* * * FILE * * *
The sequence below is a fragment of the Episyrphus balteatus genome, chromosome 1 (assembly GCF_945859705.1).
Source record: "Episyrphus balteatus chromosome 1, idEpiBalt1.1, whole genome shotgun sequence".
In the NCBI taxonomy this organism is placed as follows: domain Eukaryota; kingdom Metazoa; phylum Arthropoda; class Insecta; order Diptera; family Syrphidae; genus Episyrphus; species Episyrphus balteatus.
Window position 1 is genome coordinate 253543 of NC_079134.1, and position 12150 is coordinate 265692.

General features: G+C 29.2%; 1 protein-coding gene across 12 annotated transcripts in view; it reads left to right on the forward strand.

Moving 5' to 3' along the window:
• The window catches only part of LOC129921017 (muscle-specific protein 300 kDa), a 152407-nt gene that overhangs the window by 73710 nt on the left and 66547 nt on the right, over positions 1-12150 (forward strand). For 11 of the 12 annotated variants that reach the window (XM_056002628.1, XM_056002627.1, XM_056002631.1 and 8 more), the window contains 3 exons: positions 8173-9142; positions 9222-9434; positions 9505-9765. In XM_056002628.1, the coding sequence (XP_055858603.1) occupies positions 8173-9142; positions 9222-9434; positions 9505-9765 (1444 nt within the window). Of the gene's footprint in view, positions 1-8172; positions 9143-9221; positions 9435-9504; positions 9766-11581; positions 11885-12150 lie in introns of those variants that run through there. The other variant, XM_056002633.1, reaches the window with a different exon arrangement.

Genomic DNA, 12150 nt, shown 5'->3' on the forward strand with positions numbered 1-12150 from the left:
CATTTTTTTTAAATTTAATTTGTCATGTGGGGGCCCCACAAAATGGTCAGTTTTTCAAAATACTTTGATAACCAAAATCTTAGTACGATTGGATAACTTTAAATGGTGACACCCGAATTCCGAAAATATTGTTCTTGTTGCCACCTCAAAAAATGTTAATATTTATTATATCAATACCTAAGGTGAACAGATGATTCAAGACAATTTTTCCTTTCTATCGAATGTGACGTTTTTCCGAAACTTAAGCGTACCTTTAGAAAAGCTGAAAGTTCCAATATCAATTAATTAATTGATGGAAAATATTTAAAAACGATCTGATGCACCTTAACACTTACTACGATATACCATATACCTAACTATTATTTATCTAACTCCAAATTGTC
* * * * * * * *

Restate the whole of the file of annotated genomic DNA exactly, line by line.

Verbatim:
The sequence below is a fragment of the Episyrphus balteatus genome, chromosome 1 (assembly GCF_945859705.1).
Source record: "Episyrphus balteatus chromosome 1, idEpiBalt1.1, whole genome shotgun sequence".
In the NCBI taxonomy this organism is placed as follows: domain Eukaryota; kingdom Metazoa; phylum Arthropoda; class Insecta; order Diptera; family Syrphidae; genus Episyrphus; species Episyrphus balteatus.
Window position 1 is genome coordinate 253543 of NC_079134.1, and position 12150 is coordinate 265692.

General features: G+C 29.2%; 1 protein-coding gene across 12 annotated transcripts in view; it reads left to right on the forward strand.

Moving 5' to 3' along the window:
• The window catches only part of LOC129921017 (muscle-specific protein 300 kDa), a 152407-nt gene that overhangs the window by 73710 nt on the left and 66547 nt on the right, over positions 1-12150 (forward strand). For 11 of the 12 annotated variants that reach the window (XM_056002628.1, XM_056002627.1, XM_056002631.1 and 8 more), the window contains 3 exons: positions 8173-9142; positions 9222-9434; positions 9505-9765. In XM_056002628.1, the coding sequence (XP_055858603.1) occupies positions 8173-9142; positions 9222-9434; positions 9505-9765 (1444 nt within the window). Of the gene's footprint in view, positions 1-8172; positions 9143-9221; positions 9435-9504; positions 9766-11581; positions 11885-12150 lie in introns of those variants that run through there. The other variant, XM_056002633.1, reaches the window with a different exon arrangement.

Genomic DNA, 12150 nt, shown 5'->3' on the forward strand with positions numbered 1-12150 from the left:
CATTTTTTTTAAATTTAATTTGTCATGTGGGGGCCCCACAAAATGGTCAGTTTTTCAAAATACTTTGATAACCAAAATCTTAGTACGATTGGATAACTTTAAATGGTGACACCCGAATTCCGAAAATATTGTTCTTGTTGCCACCTCAAAAAATGTTAATATTTATTATATCAATACCTAAGGTGAACAGATGATTCAAGACAATTTTTCCTTTCTATCGAATGTGACGTTTTTCCGAAACTTAAGCGTACCTTTAGAAAAGCTGAAAGTTCCAATATCAATTAATTAATTGATGGAAAATATTTAAAAACGATCTGATGCACCTTAACACTTACTACGATATACCATATACCTAACTATTATTTATCTAACTCCAAATTGTC